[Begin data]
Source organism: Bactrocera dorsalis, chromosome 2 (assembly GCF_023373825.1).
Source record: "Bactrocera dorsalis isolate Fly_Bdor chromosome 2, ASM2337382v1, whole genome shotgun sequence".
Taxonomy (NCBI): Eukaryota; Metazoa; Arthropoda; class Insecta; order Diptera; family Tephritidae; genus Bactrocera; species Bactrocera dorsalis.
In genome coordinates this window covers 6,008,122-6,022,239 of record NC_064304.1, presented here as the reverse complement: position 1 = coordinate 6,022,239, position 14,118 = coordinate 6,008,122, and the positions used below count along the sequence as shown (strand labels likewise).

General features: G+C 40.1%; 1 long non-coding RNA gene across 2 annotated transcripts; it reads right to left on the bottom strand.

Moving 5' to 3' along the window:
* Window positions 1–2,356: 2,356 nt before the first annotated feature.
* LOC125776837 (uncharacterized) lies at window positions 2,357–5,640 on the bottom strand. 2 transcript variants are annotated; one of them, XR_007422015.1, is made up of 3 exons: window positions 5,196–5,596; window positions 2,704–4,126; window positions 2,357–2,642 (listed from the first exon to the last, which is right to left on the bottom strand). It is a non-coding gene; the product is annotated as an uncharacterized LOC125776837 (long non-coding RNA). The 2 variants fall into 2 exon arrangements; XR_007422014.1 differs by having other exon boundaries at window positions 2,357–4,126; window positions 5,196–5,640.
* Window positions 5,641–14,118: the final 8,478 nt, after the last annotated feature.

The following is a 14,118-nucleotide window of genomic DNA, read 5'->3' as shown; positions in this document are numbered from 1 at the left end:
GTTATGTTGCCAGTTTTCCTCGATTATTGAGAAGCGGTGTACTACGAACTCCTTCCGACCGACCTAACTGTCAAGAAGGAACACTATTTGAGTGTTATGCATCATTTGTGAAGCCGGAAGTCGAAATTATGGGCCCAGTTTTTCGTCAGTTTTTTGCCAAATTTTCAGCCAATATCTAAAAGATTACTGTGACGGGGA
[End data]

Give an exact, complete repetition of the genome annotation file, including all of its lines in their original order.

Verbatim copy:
Source organism: Bactrocera dorsalis, chromosome 2 (assembly GCF_023373825.1).
Source record: "Bactrocera dorsalis isolate Fly_Bdor chromosome 2, ASM2337382v1, whole genome shotgun sequence".
Taxonomy (NCBI): Eukaryota; Metazoa; Arthropoda; class Insecta; order Diptera; family Tephritidae; genus Bactrocera; species Bactrocera dorsalis.
In genome coordinates this window covers 6,008,122-6,022,239 of record NC_064304.1, presented here as the reverse complement: position 1 = coordinate 6,022,239, position 14,118 = coordinate 6,008,122, and the positions used below count along the sequence as shown (strand labels likewise).

General features: G+C 40.1%; 1 long non-coding RNA gene across 2 annotated transcripts; it reads right to left on the bottom strand.

Moving 5' to 3' along the window:
* Window positions 1–2,356: 2,356 nt before the first annotated feature.
* LOC125776837 (uncharacterized) lies at window positions 2,357–5,640 on the bottom strand. 2 transcript variants are annotated; one of them, XR_007422015.1, is made up of 3 exons: window positions 5,196–5,596; window positions 2,704–4,126; window positions 2,357–2,642 (listed from the first exon to the last, which is right to left on the bottom strand). It is a non-coding gene; the product is annotated as an uncharacterized LOC125776837 (long non-coding RNA). The 2 variants fall into 2 exon arrangements; XR_007422014.1 differs by having other exon boundaries at window positions 2,357–4,126; window positions 5,196–5,640.
* Window positions 5,641–14,118: the final 8,478 nt, after the last annotated feature.

The following is a 14,118-nucleotide window of genomic DNA, read 5'->3' as shown; positions in this document are numbered from 1 at the left end:
GTTATGTTGCCAGTTTTCCTCGATTATTGAGAAGCGGTGTACTACGAACTCCTTCCGACCGACCTAACTGTCAAGAAGGAACACTATTTGAGTGTTATGCATCATTTGTGAAGCCGGAAGTCGAAATTATGGGCCCAGTTTTTCGTCAGTTTTTTGCCAAATTTTCAGCCAATATCTAAAAGATTACTGTGACGGGGA